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I've joined the domain and set up group login successfully, but can't get sudo to work for members of that group. %DOMAIN\\domain-group ALL=(ALL) ALL in /etc/sudoers doesn't work---users are not considered to be in sudoers. I think this has something to do with the way Ubuntu is interpreting the AD group because:

  • The AD group settings are identical to other working groups, and domain-group works on RHEL servers.
  • /etc/sssd/sssd.conf is also identical to working RHEL servers.
  • Domain user home directories, etc. are assigned to the domain users group as on working RHEL servers.
  • I can give individual domain users sudo access via /etc/sudoers, but not the group.
  • Logging in as a domain user gives the warning groups: cannot find name for group ID 16720351. When a domain user runs id, domain-group is associated with 16745417 instead of this gID.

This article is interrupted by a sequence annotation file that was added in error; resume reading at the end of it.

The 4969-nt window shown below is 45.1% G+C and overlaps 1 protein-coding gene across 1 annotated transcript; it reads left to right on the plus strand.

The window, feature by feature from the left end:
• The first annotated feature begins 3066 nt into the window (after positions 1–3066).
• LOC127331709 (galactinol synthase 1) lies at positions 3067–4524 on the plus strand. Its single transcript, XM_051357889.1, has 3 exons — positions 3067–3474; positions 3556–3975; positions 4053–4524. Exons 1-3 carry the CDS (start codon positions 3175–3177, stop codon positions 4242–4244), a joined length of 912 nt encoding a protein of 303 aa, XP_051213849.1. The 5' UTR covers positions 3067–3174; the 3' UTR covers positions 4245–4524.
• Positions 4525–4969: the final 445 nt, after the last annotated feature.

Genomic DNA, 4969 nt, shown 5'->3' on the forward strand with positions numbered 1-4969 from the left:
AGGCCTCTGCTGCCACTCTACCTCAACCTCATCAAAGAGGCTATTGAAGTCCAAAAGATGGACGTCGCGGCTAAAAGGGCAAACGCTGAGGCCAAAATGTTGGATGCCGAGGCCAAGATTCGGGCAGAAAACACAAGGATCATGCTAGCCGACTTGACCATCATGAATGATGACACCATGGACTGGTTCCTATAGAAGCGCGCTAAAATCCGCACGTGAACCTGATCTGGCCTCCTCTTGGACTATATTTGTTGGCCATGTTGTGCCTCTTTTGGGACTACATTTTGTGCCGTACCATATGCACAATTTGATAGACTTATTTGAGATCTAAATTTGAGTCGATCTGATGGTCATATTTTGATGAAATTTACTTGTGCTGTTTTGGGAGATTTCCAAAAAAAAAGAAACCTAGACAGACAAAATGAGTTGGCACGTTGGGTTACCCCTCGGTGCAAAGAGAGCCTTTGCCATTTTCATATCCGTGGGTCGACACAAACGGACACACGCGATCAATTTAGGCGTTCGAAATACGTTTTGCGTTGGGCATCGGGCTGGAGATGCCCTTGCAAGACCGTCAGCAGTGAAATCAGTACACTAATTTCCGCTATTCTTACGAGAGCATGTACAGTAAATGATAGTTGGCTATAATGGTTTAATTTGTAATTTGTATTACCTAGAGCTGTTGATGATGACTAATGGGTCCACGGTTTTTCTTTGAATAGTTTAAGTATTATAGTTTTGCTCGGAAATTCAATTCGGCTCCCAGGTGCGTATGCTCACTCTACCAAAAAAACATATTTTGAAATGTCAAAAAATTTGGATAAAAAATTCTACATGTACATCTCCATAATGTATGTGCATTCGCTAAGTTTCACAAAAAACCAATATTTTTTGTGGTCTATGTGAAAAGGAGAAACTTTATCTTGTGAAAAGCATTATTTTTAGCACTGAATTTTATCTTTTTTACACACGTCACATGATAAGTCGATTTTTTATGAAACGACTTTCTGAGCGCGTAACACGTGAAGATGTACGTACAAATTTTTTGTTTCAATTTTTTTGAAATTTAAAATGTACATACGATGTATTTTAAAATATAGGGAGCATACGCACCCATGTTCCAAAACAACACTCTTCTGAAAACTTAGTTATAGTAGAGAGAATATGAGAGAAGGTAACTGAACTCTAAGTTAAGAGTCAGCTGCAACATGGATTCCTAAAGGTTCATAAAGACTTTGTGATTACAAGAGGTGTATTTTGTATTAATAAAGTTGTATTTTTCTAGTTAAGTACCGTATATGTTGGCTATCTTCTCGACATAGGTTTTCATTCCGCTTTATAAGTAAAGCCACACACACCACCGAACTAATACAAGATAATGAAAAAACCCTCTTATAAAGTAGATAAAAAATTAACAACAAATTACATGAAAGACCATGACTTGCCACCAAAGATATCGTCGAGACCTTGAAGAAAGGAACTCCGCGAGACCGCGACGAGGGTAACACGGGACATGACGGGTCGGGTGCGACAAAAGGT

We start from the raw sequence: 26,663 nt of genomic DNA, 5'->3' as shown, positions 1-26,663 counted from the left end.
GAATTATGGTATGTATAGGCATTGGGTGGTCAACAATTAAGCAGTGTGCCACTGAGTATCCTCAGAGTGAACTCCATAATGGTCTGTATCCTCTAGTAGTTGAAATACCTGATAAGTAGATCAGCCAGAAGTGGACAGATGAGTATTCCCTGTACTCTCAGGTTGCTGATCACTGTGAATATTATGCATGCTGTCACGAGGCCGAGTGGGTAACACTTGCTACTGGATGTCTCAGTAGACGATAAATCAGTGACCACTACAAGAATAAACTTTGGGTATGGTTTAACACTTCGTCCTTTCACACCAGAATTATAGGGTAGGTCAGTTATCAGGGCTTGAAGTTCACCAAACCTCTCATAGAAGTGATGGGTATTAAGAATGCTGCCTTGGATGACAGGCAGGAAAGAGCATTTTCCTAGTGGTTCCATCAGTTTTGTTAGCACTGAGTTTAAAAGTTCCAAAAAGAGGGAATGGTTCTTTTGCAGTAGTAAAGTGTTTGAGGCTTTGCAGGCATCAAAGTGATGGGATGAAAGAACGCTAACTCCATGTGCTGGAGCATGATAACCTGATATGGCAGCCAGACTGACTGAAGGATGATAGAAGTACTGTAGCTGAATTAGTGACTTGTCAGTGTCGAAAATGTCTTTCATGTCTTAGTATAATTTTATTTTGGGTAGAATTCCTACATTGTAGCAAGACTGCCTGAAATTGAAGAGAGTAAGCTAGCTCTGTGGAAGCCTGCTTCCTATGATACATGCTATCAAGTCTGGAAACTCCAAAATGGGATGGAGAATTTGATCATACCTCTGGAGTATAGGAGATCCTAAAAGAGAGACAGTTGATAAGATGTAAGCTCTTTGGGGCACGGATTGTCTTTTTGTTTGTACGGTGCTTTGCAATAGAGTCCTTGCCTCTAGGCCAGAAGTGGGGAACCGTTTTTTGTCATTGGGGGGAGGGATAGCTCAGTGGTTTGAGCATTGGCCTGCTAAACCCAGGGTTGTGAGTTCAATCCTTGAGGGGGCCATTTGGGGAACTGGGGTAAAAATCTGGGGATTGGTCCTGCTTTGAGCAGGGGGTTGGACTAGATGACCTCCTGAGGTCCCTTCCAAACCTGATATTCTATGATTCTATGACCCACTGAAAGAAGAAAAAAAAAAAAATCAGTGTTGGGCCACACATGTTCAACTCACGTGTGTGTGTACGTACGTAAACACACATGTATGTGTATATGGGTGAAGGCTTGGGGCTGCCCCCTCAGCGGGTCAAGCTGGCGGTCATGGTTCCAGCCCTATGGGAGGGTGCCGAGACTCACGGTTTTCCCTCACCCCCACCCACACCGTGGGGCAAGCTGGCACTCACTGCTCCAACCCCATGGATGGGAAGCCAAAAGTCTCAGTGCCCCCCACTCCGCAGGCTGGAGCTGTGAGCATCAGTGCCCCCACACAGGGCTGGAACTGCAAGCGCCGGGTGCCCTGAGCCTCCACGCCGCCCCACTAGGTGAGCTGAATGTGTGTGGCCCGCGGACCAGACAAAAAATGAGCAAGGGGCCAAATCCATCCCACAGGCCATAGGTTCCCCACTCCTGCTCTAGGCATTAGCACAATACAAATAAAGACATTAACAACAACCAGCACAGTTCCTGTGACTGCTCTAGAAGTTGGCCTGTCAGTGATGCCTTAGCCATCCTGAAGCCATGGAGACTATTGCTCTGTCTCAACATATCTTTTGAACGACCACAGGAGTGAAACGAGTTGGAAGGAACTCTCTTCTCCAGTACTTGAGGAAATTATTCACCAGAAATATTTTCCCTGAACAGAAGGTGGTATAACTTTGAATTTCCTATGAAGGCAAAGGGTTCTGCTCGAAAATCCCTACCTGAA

• domain-group is not in /etc/group, but when I attempt to use groupadd domain-groupto add the group manually, I get the error groupadd: group 'domain-group' already exists.

So what's the problem? Is there an Ubuntu-exclusive switch I need to flip or something?

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    Read man nsswitch.conf.
    – waltinator
    Dec 12, 2020 at 6:06
  • Please can you fix your question so that if you mean DOMAIN\\domain-group then all your examples use that, and if you mean domain-group or domain users or even DOMAIN\\domain users then everything uses that. It's really hard to work out what you mean with these apparent inconsistencies. Thanks Dec 14, 2020 at 14:02
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    Does this answer your question? Allow AD Groups to SUDO Jan 31, 2022 at 18:52

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I'm not doing this on Ubuntu, so I don't know if there is something special there, but in CentOS I don't have to specify the domain in sudoers, so the syntax I use is:

%domain_group  ALL=(ALL) NOPASSWD: ALL

Groups with spaces in them have to escape the space

%Linux\ Admins       ALL=(ALL) NOPASSWD: ALL

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